International emissions trading

2008-08-16

in Economics, Politics, Science, The environment

In many quarters, there is considerable resistance to the idea of international carbon trading. Some people characterize it as shipping money abroad for no reason, or the buying of ‘Hot Air.’ While there have certainly been problems with the implementation of carbon trading so far, the principle is intellectually sound. It could serve as a strong mechanism for reducing the total costs of climate change mitigation.

To understand why, consider that the major purpose of international carbon trading is to make tonnes of greenhouse gas emission reductions into a commodity. As such, their economic characteristics would be akin to those of other internationally traded commodities. Consider, for instance, an island state that requires copper for various purposes. It is technically possible to acquire copper on their territory, but the costs of doing so are enormous. Their copper reserves are dispersed and of poor quality, making the cost per tonne of finished copper excessive. Provided that the cost of buying copper internationally is lower than that of producing it domestically, the sensible thing to do is to buy the stuff on the world market. If the situation changes somehow (international prices rise, or foreign prices fall), the economically optimal choice may change as well. In the case of copper, this is immediately clear to virtually everyone. States that can produce copper more cheaply relative to other things sell copper internationally while those in the converse situation buy it. Both states with low-cost and those with high-cost copper benefit from this arrangement.

When it comes to carbon emissions, there are still comparative advantages that differ between states. This creates the possibility of positive sum trade: an exchange where both sides end up happier than they would be without trading. A relatively wealthy state that has already eliminated all the greenhouse gas emissions that can be easily forgone can pay a developing state to cut their own emissions. The buying state spends less than they would for producing the reduction domestically, and the receiving state gets the economic incentive to mitigate.

To reach this point, a few critical things are needed. First, for emission reductions to be tradable as a commodity, they must be measurable and verifiable. They differ from other commodities in that it is much more challenging to measure the tonne of CO2 a factory does not produce than the tonne of carbon that it does. That said, the difficulty is surmountable. We know how much greenhouse gas is produced by using different fuels in different ways. We also know how much is produced through different kinds of industrial production, such as cement manufacture. All that is required is the infrastructure and personnel to quantify and ensure reductions.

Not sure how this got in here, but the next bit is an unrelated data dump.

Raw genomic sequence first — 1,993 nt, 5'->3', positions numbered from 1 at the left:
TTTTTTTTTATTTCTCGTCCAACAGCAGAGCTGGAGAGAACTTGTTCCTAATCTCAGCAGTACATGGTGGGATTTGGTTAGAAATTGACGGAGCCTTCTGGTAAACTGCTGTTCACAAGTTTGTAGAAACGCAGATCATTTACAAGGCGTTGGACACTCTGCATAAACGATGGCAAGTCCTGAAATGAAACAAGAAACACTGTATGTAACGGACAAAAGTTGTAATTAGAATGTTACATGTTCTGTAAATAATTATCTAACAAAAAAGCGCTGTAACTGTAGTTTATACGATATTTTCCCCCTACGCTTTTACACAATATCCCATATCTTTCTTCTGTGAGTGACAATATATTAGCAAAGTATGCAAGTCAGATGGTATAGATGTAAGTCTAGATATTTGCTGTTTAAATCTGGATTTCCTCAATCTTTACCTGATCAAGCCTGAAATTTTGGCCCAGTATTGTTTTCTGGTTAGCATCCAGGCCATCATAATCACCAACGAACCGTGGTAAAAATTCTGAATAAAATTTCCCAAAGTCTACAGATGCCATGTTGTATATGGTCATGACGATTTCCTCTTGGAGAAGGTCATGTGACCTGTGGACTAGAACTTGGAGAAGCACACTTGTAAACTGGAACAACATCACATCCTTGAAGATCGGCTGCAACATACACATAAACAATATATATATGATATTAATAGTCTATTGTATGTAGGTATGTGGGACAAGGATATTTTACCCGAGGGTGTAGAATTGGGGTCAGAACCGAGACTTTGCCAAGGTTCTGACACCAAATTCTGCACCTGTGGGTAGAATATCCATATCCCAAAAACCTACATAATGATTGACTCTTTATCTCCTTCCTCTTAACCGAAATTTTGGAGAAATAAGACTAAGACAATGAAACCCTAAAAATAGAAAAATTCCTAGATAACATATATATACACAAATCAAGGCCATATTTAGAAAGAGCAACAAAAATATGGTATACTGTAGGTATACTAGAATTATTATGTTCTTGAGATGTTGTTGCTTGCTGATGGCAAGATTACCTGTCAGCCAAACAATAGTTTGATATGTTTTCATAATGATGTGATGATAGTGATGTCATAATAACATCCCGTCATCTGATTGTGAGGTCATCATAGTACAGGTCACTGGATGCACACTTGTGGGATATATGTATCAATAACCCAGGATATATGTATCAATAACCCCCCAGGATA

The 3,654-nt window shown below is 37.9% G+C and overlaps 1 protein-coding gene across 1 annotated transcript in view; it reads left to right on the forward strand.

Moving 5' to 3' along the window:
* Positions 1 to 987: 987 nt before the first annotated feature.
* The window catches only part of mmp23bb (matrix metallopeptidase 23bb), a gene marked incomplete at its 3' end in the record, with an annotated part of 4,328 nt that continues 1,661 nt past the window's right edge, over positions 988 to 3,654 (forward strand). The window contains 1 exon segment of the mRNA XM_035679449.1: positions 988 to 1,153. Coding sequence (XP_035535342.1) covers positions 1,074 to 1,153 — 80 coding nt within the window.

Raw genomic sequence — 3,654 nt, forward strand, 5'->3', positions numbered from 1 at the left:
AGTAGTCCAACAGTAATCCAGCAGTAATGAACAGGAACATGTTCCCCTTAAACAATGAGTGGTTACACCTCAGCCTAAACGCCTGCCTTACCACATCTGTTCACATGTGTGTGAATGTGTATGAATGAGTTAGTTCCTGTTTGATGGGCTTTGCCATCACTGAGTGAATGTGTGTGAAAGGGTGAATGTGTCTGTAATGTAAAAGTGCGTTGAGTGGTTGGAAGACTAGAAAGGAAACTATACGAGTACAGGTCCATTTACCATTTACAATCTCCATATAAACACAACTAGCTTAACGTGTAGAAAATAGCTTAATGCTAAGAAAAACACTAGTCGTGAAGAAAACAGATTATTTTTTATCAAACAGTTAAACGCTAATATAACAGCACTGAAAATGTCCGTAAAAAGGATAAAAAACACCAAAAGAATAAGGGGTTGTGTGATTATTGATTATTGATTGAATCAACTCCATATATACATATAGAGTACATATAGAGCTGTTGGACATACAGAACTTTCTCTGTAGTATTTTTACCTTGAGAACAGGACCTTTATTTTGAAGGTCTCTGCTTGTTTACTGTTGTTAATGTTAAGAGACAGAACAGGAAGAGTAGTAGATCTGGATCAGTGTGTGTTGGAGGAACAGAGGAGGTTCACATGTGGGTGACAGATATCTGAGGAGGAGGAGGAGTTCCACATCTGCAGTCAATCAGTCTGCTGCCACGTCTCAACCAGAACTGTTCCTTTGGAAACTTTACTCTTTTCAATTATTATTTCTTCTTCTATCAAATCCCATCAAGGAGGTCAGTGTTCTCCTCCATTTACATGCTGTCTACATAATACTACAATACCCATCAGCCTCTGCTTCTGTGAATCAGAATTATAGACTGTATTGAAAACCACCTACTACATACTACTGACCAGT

A trickier problem is that of additionality. If Country X pays Country Y $Z to build a natural gas power plant that will produce ten million fewer tonnes of CO2 than a coal power plant, it can only legitimately bank those tonnes if it was only the payment that motivated the choice. If Country Y actually chose the gas plant because coal plants pollute terribly and coal prices have been rising, Country X did not produce as many ‘additional’ reductions as intended. As with simple measurement, additionality is a practical problem that can be addressed through scientific and economic tools.

Developing and deploying those kinds of tools, so as to further the emergence of a robust and effective international carbon market, should be an excellent way to cut total human greenhouse gas emissions in a relatively rapid and low-cost way.

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{ 2 comments… read them below or add one }

Sarah August 16, 2008 at 10:28 am

What about fraud? In much of the developing world there are few rules about building regulations, dangerous chemicals etc and what laws exist are habitually ignored. If those governments have so little ability to safeguard human safety then I doubt that they can ensure that things are built and function as planned in order to reduce carbon emissions. Instead the money may disappear into various unseen pockets and the desired reductions fail to materialise.
I suppose that some sort of huge and incredibly rigorous inspection regime could be introduced, but the cost might be excessive.

Milan August 16, 2008 at 4:48 pm

Perhaps the best approach would be to restrict the sale of credits to states where regular inspections uncover little evidence of fraud. It would decrease opportunities to invest in emission reductions in highly corrupt states, but it would increase the trustworthiness of the project overall.

Another approach would be to restrict credits to projects that are very hard to fake, such as building large concentrating solar arrays.

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